The clonal variability of Pinot Noir is a fascinating thing. The propensity it has to mutate means there are hundreds of clones available, although not all are commercially important.
There’s rarely a single clone that winemakers swear by in all circumstances. Rather, similar to the way a rock climber places specialized protection in particular cracks and fissures, winemakers try to plant the right clone in the right spot to achieve their goals.
California’s Bouchaine knows this process well. In the cooler Carneros region of Napa, Bouchaine has 87 planted acres, more than half of which are planted to Pinot Noir. Different clones in different blocks allows them to craft a diverse palate of Pinot expression.
I recently had the pleasure of tasting through four wines from winemaker and general manager Chris Kajani. The Napa native has been making wine at Bouchaine since 2015, and really knocked it out of the park in 2019. “We’re in the vineyard all the time. I’m there every day,” she described in a recent webinar. “We basically are picking based on taste.” Of course they run tests and check numbers, “but in the grand scheme of things there’s normally a certain flavor that I’m looking for and a certain ripeness to the tannins.”
With slight variations in soils, it gives the clonal uniqueness a chance to shine. “Pinot Noir has more clonal options than any other variety,” Kajani said. “And that’s why Pinot people can’t stop talking about clones. It’s what we do.”
Take the Swan clone, for example, which was planted by old-school Sonoma legend Joseph Swan at the advice of winemaker André Tchelistcheff. He also advised Bouchaine proprietor Tatiana Copeland on planting this clone on the Bouchaine estate. It certainly has found a great home in Bouchaine’s vineyards, as their wine is exquisite.
I tasted through four of Bouchaine’s elegant Pinots, three of which were single-clone bottlings, and the fourth is a blend of different estate clones. They’re individually delicious and very well-made, but collectively they offer a much more nuanced look at this grape and place. Parsing the differences between the three clonal selections, and comparing those to the bigger-picture blend, is a captivating and enjoyable process. And, considering the reasonable prices on these wines, this would be a great way to dig further into Carneros Pinot with a group of wine nerds, family, or friends.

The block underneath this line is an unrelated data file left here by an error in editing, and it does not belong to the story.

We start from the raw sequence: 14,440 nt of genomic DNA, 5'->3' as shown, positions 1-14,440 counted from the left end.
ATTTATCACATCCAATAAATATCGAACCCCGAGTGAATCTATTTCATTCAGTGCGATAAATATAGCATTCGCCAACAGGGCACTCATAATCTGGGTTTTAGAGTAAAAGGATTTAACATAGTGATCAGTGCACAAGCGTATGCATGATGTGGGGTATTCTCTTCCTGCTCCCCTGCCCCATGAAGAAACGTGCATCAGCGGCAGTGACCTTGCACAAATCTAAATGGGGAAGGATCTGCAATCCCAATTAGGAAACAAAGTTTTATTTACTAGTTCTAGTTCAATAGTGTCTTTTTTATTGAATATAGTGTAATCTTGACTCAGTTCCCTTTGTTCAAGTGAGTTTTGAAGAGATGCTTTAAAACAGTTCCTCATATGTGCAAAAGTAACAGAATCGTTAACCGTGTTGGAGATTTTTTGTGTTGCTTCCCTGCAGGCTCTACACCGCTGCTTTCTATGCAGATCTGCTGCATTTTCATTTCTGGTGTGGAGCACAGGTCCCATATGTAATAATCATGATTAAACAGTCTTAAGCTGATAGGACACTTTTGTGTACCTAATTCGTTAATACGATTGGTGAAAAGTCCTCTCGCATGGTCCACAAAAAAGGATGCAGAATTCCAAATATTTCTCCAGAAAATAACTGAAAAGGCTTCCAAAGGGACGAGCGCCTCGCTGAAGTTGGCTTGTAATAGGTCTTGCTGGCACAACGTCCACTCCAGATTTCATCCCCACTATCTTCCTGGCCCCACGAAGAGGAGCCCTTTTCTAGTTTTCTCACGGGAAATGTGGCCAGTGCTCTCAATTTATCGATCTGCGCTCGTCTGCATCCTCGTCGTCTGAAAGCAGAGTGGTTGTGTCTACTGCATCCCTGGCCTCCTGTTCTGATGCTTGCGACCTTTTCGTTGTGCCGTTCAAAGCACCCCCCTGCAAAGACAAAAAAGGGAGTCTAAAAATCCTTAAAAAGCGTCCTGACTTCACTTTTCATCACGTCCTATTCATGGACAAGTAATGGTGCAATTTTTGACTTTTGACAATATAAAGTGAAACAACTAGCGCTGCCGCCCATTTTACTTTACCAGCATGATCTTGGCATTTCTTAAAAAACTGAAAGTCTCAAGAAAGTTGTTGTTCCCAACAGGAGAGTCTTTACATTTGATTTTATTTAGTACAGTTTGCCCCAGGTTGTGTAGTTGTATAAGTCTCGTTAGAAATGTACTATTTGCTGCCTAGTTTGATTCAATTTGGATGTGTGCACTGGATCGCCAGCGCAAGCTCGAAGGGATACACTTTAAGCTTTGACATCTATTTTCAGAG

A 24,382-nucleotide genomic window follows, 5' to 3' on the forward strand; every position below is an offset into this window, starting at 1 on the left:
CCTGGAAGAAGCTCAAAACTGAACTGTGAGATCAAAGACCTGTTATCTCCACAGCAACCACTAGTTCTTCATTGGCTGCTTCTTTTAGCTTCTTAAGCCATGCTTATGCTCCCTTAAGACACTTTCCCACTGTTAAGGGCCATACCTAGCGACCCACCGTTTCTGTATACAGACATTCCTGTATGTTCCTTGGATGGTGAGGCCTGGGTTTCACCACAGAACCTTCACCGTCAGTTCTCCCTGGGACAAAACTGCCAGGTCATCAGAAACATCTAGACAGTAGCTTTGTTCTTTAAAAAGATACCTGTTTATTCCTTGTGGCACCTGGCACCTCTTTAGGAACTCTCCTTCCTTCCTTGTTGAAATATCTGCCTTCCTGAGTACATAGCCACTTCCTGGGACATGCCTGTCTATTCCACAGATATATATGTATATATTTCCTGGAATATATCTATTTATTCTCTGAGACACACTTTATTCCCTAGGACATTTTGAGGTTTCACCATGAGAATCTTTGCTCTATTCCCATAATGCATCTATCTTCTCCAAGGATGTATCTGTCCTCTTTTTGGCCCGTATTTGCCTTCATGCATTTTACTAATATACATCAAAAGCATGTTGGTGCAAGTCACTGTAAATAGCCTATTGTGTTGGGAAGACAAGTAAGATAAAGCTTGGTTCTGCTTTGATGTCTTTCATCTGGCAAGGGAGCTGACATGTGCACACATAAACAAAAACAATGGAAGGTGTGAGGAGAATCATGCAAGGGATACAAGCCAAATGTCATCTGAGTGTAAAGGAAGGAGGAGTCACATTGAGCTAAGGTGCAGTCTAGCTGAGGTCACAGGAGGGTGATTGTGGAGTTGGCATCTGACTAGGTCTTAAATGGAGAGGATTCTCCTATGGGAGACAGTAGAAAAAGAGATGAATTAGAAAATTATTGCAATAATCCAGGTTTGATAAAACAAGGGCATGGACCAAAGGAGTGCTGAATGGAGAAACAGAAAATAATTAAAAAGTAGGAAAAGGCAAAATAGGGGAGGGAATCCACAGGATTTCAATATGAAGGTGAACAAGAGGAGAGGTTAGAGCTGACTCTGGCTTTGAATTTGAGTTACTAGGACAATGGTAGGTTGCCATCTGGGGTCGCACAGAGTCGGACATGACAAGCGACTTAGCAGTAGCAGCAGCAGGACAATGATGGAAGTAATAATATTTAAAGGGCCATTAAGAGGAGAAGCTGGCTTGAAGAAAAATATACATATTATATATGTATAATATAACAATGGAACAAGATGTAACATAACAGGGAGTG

And 2019 is a great vintage to dive into the intricacies in these wines. It’s one of my favorite vintages in Napa and Sonoma in recent memory – plenty of ripeness, but an airy, vibrant quality to many of the wines as well. It’s a vintage that drinks incredibly well right out of the bottle, but a lot of these wines have the stuffing for serious cellar improvement as well.
These wines were received as trade samples and tasted sighted.
2019 Bouchaine Pinot Noir Estate Swan Clone – USA, California, Napa, Carneros
Light ruby color. Such a delight to sniff, it has this vibrant, airy, effortless appeal, with waves of roses, rhubarb, white pepper, along with crunchy cherry, pomegranate and juicy raspberry fruit. Notes of spicy, clay and tilled soil add a lot to ponder. And then the palate hits, which is a bright and spritely show of strawberries, raspberries and tangy red cherry fruit – so alive and zesty. The dusty tannins provide structure, and the balance is delightful. Notes of rhubarb, mint, white pepper, rose hips, clay and some wild herb tones offer a complex, delicious and balanced wine. This is really something – crisp, airy, yet deep and complex. Hat’s off! Aged 10 months in 20% new French oak. (94 points IJB)
2019 Bouchaine Pinot Noir Estate Pommard Clone – USA, California, Napa, Carneros
Juicy cherry color. The nose shows deep vibes, but it’s also alive and fragrant, with black and red cherries, along with violets, rose petals, some spiced black tea…
Source : https://www.terroirist.com/wine-reviews-bouchaines-carneros-pinots/